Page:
Coronavirus: business grants update

The government is providing £12.3 billion in extra funding for local authorities to support small businesses through the Small Business Grants Fund and Retail, Hospitality and Leisure Grant Fund. In addition, a new top-up fund of £617m for certain small businesses ineligible for the business grant funds scheme previously, has been announced.

The new top-up grant fund

Qualifying small businesses may be able to apply for up to £25k in grant funding to help them with ongoing, fixed property costs. The allocation of the Fund will be at the discretion of local councils, but priority is expected to be given to businesses in shared work spaces, regular market traders, small charity properties that would meet the criteria for Small Business Rates Relief, and bed and breakfasts which pay council tax rather than business rates.

Further announcements are expected from the government next week, but the outline details of the scheme are available here:

The Small Business Grants Fund (SBGF)

The one-off grant, called the Small Business Grants Fund, is available to businesses based in England, which were in receipt of Small Business Rate Relief or Rural Rate Relief as of 11 March 2020, and occupy a property. This grant is currently £10,000 and differs from a loan, as it does not need to be paid back.

The first payments from this scheme were made in April and if your business is eligible, your local council should have written to you. If you haven’t received the grant, but think that you qualify, you should contact your local council urgently.

The Retail, Hospitality and Leisure Grant Fund (RHLGF)

Funding grants of between £10,000 and £25,000 are available for businesses, as part of the Retail, Hospitality and Leisure Grant Fund Scheme and could help businesses in these sectors if they are not eligible under the Small Business Rate Relief or Rural Rate Relief schemes (e.g. because they are not classed as “small” due to having more than one property which exceeds the combined rateable value threshold). Such businesses with a rateable value of under £15,000 will receive a grant of £10,000, whilst those with a rateable value of between £15,001 and £51,000, will receive £25,000.

You are eligible for the grant if:

  • Your business is based in England;
  • Your business is in the retail, hospitality and/or leisure sector.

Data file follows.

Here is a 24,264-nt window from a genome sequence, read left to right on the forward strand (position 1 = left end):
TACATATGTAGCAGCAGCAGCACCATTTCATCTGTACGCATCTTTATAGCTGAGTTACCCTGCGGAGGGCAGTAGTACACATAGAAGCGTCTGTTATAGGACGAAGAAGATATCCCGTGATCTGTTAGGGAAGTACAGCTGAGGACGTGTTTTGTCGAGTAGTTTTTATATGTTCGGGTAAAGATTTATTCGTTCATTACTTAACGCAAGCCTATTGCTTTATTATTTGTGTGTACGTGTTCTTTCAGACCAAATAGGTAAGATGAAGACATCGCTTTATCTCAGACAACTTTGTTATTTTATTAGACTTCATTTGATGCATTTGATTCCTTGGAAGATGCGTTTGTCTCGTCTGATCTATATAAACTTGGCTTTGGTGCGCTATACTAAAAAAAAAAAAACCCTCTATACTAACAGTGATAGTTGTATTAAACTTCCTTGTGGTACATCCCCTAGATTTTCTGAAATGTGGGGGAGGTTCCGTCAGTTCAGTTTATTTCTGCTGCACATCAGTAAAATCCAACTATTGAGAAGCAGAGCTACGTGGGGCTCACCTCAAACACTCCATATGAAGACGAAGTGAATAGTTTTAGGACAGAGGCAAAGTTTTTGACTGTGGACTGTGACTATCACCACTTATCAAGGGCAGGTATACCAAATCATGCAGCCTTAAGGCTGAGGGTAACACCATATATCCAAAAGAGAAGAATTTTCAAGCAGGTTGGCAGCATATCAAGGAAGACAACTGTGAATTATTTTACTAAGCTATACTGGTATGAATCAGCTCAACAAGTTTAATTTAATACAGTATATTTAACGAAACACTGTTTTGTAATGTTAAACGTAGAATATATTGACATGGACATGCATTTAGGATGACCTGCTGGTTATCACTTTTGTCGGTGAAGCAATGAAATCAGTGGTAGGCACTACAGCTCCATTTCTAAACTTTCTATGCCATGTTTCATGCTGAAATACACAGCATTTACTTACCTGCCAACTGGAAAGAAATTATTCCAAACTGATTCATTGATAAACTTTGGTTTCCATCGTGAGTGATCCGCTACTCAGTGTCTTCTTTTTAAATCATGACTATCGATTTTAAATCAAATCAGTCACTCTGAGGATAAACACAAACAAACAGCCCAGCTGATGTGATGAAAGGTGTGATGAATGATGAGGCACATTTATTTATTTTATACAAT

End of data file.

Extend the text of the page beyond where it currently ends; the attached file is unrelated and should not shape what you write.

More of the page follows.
Properties can benefit from the relief if they are occupied hereditaments that are wholly or mainly being used:

  • as shops, restaurants, cafes, bars, pubs, cinemas and live music venues;
  • for assembly and leisure (for example sports clubs, gyms and spas);
  • as hotels, guest and boarding premises and self-catering accommodation.

As per the Small Business Grants Fund, any money your business receives through the RHLGF does not have to be repaid.


In the March Budget, it was announced that “pubs relief” would increase by £1000 to £5,000 for pubs with a rateable value below £100,000 (subject to eligibility). Following Covid-19, if your pub has a rateable value of less than £51,000, you should be entitled to claim the full 100% retail discount on your 2020/21 business rates bill.

In this case, the business may not be able to also claim the £5,000 “pub relief”, as its net business rates bill for 2020/21 will be zero after the 100% retail discount is deducted; i.e. we do not think at this stage that you can claim an additional £5,000 refund. However, you will be eligible for the one-off grant (as detailed above).

How to apply

If your business qualifies for Small Business Rates Relief or Rural Rates Relief, your local authority should have written to you about the Small Business Grants Fund (SBGF); however, it’s possible that they haven’t notified you about the Retail Hospitality and Leisure Grant Fund (RHLGF), depending on your circumstances.

Any enquiries on eligibility for, or provision of, the reliefs and grants should be directed to your relevant local authority as soon as possible.

After you’ve received your grant

For accounting purposes, any payments received through the SBGF or RHLGF, or indeed any other Coronavirus grant scheme, should be recorded as taxable income and not offset against corresponding costs.

We recommend setting up a new nominal code and calling it ‘Grant Income’. Any grant payments you receive can then be posted to this code. For annual accounts, grant payments should be categorised as ‘other income.’

Lastly, it’s important to remember that grant income is outside the scope of VAT, so it doesn't need to included in your VAT return.

Source (as at 1 May):

For further information or advice on any of the issues raised, or for help with services like bookkeeping, cash flow management or payroll during the Coronavirus pandemic, please call us on 01225 325580, email, or contact your usual client director.

Please note that this is only a summary of the main issues and should not be construed as advice. Every effort has been made to ensure factual accuracy at the time of publication (5 May 2020), however, the government response to the Coronavirus situation is changing 24-7, so it should not be relied upon completely.